Tag: TG’s Reviews

Guest Review: Shadow Study by Maria V. Snyder

Posted March 29, 2016 by TG in Reviews | 1 Comment

Guest Review: Shadow Study by Maria V. SnyderReviewer: TG
Shadow Study by Maria V. Snyder
Series: Study Series #4, Soulfinders #1
Also in this series: Night Study
Publisher: MIRA
Publication Date: February 24th 2015
Genres: Fiction, Fantasy
Pages: 416
Add It: Goodreads
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New York Times bestselling author Maria V. Snyder wowed readers with Poison Study, the unforgettable story of poison taster Yelena. Now she's back with a new tale of intrigue.

Once, only her own life hung in the balance...

Oddly enough, when Yelena was a poison taster, her life was simpler. But she'd survived to become a vital part of the balance of power between rival countries Ixia and Sitia. Now she uses her magic to keep the peace in both lands--and protect her relationship with Valek.

Suddenly, though, they are beset on all sides by those vying for power through politics and intrigue. Valek's job and his life are in danger. As Yelena tries to uncover the scope of these plots, she faces a new challenge: her magic is blocked. She must keep that a secret--or her enemies will discover just how vulnerable she really is--while searching for who or what is responsible for neutralizing her powers.

Yes, the days of tasting poisons were much simpler. And certainly not as dangerous...

Okay so I want to start this off by saying that Poison Study is my favorite book of pretty much all time. So I was nervous going into Shadow Study. What if it ruins the first books for me? What if the characters suck?

They didn’t. This book didn’t do anything but make me love Poison Study even more. Now then, on to the review.

My main impression of this book was that it was setting up for the next one. It wasn’t necessarily a bad thing, but I almost felt like there was no true climax. But the conflicts in this story are definitely fresh and new, and the character development is worth the “to be continued….” Feeling.

Also Valek’s backstory. That’s all I have to say.

I’d give this a solid 4/5 for character development and writing, with points taken for the somewhat anticlimactic ending.


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Review: Night Study by Maria V. Snyder

Posted March 22, 2016 by TG in Reviews | 1 Comment

Review: Night Study by Maria V. SnyderReviewer: TG
Night Study by Maria V. Snyder
Series: Study Series #5, Soulfinders #2
Also in this series: Shadow Study
Publisher: MIRA
Publication Date: February 1st 2016
Genres: Fiction, Fantasy
Pages: 400
Add It: Goodreads
Amazon | Barnes & Noble | The Ripped Bodice | Google Play Books

New York Times bestselling author Maria V. Snyder transports readers back to the realms of Sitia and Ixia in an exciting new Study novel full of magic, danger and intrigue. 
Ever since being kidnapped from the Illiais Jungle as a child, Yelena Zaltana's life has been fraught with peril. But the recent loss of her Soulfinding abilities has endangered her more than ever before. As she desperately searches for a way to reclaim her magic, her enemies are closing in, and neither Ixia nor Sitia is safe for her anymore. Especially since the growing discord between the two countries and the possibility of a war threatens everything Yelena holds dear.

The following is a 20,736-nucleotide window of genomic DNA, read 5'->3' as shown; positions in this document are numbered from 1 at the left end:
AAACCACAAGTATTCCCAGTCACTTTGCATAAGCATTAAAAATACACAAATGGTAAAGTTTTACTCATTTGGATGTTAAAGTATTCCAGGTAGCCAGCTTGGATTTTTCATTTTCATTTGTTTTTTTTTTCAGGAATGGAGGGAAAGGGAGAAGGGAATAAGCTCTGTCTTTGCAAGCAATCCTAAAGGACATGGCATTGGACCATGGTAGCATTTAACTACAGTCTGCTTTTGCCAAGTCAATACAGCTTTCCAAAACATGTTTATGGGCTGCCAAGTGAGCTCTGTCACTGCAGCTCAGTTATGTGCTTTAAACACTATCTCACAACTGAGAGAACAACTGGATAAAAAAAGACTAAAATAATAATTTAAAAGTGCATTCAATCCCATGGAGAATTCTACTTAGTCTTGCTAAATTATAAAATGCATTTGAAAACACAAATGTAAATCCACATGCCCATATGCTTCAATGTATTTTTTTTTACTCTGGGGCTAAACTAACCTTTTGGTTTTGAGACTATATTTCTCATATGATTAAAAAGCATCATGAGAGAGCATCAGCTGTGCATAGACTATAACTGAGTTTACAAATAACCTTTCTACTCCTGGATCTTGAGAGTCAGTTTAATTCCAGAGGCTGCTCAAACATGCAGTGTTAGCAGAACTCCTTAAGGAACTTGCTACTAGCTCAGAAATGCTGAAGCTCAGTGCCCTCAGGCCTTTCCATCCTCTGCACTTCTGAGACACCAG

Valek is determined to protect Yelena, but he's quickly running out of options. The Commander suspects that his loyalties are divided, and he's been keeping secrets from Valek…secrets that put him, Yelena and all their friends in terrible danger. As they uncover the various layers of the Commander's mysterious plans, they realize it's far more sinister than they could have ever imagined.

So, I want to start off once again by saying that the first 3 books of the study series are my absolute favorite books. I talk about them all the time, and I could probably quote Poison Study line for line. When I heard new books were coming out, I had some mixed emotions. That constant fear that the sequel will ruin the prequel is very relevant, but once again the book held true to the tone of the first trilogy.

That isn’t to say however, that I was 100% satisfied with this book. The first 30 pages were hell, because I was convinced that this was where the sequels quit being cool. Thankfully Snyder knows what she’s doing (I hope lol) and redeemed the first chapters with the rest of the book. Even a true skeptic like myself could understand why the things that happened were necessary (and in character!)

Overall the developments with Valek and Yelena’s relationship soothed my shipper heart, and the new characters kept things good and spicy.

So I’d give this book an 4/5 for spice and intrigue, taking points off for the first 30 pages of hell.


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Five Books Everyone Should Read: Guest Reviewer TG

Posted June 21, 2015 by Holly in Features | 0 Comments

Five Books Everyone Should Read is a feature we’re running in 2015. We’ve asked some of our favorite authors, readers and bloggers to share five books that touched them or have stayed with them throughout the years.

5 Books Project

Today we have TG, Holly’s first-born and our sometimes guest reviewer, here to share her list of 5 Books.